Visual acuity in children aged 1 to 3 years is assessed by their ability to identify brightly colored objects and to circumnavigate the examining room. Routine visual acuity testing should begin when the child is about 4 years of age, with an appropriate Snellen eye chart. Pediatric eye charts use pictures or the ''illiterate E.'' Average visual acuity for a 3-year-old child is 20/40;at age 4 to 5 years, it is 20/30.
Confrontation visual field testing is performed only in children older than 4 years of age in whom there is a suspicion of decreased acuity or an intracranial mass. The test is conducted as in adults, except that a small toy is used instead of finger counting. The toy is brought in from the periphery of the child's vision, and the child is instructed to tell the examiner when he or she sees it.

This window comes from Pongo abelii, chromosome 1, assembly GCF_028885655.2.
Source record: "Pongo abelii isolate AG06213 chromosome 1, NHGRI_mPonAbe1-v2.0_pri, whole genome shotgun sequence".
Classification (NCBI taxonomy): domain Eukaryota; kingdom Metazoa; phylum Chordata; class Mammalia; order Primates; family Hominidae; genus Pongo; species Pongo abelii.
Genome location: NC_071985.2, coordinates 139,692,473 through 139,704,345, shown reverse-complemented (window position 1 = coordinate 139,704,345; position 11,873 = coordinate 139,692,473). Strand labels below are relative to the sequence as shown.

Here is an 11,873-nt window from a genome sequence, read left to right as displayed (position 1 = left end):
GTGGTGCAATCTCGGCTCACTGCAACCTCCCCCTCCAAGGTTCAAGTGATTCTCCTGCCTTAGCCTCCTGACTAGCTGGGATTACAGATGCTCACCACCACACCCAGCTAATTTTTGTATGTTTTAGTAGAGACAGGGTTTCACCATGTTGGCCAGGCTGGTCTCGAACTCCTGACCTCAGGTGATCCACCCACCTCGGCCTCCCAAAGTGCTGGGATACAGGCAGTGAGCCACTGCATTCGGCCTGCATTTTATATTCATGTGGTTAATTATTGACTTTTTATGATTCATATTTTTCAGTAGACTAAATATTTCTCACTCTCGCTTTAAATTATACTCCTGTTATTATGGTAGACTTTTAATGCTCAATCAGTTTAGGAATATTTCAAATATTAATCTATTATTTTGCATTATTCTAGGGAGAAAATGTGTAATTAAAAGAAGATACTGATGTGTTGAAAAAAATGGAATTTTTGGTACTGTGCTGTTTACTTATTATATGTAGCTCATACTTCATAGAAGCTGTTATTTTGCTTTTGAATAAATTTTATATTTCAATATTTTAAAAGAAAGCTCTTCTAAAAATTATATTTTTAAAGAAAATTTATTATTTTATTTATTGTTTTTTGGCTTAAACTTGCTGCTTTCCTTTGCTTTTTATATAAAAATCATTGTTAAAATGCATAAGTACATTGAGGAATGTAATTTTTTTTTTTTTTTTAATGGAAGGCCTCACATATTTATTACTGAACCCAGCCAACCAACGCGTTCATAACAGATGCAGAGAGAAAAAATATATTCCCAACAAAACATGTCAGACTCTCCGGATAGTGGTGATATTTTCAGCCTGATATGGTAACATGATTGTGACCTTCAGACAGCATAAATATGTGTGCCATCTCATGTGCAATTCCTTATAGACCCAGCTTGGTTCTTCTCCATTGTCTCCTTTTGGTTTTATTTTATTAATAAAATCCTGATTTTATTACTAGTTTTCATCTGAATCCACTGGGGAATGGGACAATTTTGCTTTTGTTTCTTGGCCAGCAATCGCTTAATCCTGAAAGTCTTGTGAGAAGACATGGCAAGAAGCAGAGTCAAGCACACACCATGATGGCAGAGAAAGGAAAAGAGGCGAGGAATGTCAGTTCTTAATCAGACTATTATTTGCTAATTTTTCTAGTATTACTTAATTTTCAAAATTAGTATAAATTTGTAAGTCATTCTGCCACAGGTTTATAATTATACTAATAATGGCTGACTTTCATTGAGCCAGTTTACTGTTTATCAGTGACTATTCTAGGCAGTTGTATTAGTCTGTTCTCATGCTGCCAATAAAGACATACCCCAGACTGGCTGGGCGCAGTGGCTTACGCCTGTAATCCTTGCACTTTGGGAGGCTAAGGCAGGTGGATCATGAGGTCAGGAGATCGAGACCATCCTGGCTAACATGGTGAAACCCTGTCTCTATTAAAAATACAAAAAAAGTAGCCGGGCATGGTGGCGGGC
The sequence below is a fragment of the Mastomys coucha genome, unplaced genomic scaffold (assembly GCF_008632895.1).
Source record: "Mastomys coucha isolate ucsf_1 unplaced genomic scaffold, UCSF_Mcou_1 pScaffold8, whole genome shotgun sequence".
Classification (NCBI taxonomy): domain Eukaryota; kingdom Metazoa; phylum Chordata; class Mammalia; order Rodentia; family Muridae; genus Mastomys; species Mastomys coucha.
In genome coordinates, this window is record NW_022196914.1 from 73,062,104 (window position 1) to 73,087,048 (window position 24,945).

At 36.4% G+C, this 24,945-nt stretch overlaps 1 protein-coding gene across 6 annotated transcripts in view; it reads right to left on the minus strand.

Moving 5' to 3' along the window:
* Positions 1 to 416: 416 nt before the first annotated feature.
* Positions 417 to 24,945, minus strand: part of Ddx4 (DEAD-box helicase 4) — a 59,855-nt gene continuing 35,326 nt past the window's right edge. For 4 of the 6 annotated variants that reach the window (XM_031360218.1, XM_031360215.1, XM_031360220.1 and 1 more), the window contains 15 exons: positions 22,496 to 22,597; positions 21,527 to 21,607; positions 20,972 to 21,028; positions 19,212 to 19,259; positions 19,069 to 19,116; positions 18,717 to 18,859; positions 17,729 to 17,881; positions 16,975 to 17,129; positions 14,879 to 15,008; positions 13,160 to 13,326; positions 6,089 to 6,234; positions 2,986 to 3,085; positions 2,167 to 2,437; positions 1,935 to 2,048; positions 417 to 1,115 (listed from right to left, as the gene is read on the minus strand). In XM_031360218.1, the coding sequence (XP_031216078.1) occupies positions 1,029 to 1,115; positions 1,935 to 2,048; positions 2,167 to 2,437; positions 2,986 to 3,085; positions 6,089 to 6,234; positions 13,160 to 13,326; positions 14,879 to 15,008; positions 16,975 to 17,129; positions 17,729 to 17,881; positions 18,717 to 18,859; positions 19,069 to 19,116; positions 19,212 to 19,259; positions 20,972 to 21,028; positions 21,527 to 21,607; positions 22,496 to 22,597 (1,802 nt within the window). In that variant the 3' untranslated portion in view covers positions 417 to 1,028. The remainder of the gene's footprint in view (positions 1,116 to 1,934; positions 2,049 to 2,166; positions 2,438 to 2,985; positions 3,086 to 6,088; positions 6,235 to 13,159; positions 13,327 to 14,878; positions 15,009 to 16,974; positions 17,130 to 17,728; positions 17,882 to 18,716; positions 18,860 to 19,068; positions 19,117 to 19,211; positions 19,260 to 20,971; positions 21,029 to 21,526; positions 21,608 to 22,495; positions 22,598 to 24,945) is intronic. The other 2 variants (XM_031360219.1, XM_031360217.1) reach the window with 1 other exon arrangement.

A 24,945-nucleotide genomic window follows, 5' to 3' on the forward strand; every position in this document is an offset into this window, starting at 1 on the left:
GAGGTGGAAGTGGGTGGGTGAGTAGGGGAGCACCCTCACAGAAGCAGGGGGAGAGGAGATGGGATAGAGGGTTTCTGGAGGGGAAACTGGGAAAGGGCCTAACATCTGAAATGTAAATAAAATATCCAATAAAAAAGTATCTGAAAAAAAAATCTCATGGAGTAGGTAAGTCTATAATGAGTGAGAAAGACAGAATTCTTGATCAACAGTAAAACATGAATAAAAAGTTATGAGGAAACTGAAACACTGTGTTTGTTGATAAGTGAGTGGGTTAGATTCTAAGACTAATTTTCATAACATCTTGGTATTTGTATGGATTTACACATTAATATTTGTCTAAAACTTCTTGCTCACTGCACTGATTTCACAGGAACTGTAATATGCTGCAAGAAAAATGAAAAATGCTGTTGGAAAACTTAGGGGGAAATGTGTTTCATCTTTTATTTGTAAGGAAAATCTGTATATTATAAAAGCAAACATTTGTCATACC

Check ocular motility. Are the eyes straight? Be aware that a child with large epicanthal folds that partially cover the globe may be thought to have strabismus. The eyes should be parallel in all fields of gaze. Shine a light from 2 feet (61 cm) away, and have the child look at it. The light should fall in the center of both pupils. Hold the patient's head, and turn it to the right and then to the left while the position of the light is maintained. Is the corneal reflection symmetric in both eyes as the head is turned? If there is asymmetry, perform the cover test as described in Chapter 10, The Eye.
Is the conjunctiva red? One of the most common eye problems in this age group is red eye. The causes are numerous and include conjunctivitis, obstruction of the nasolacrimal duct, chalazion, local trauma, allergy, and toxin exposure.
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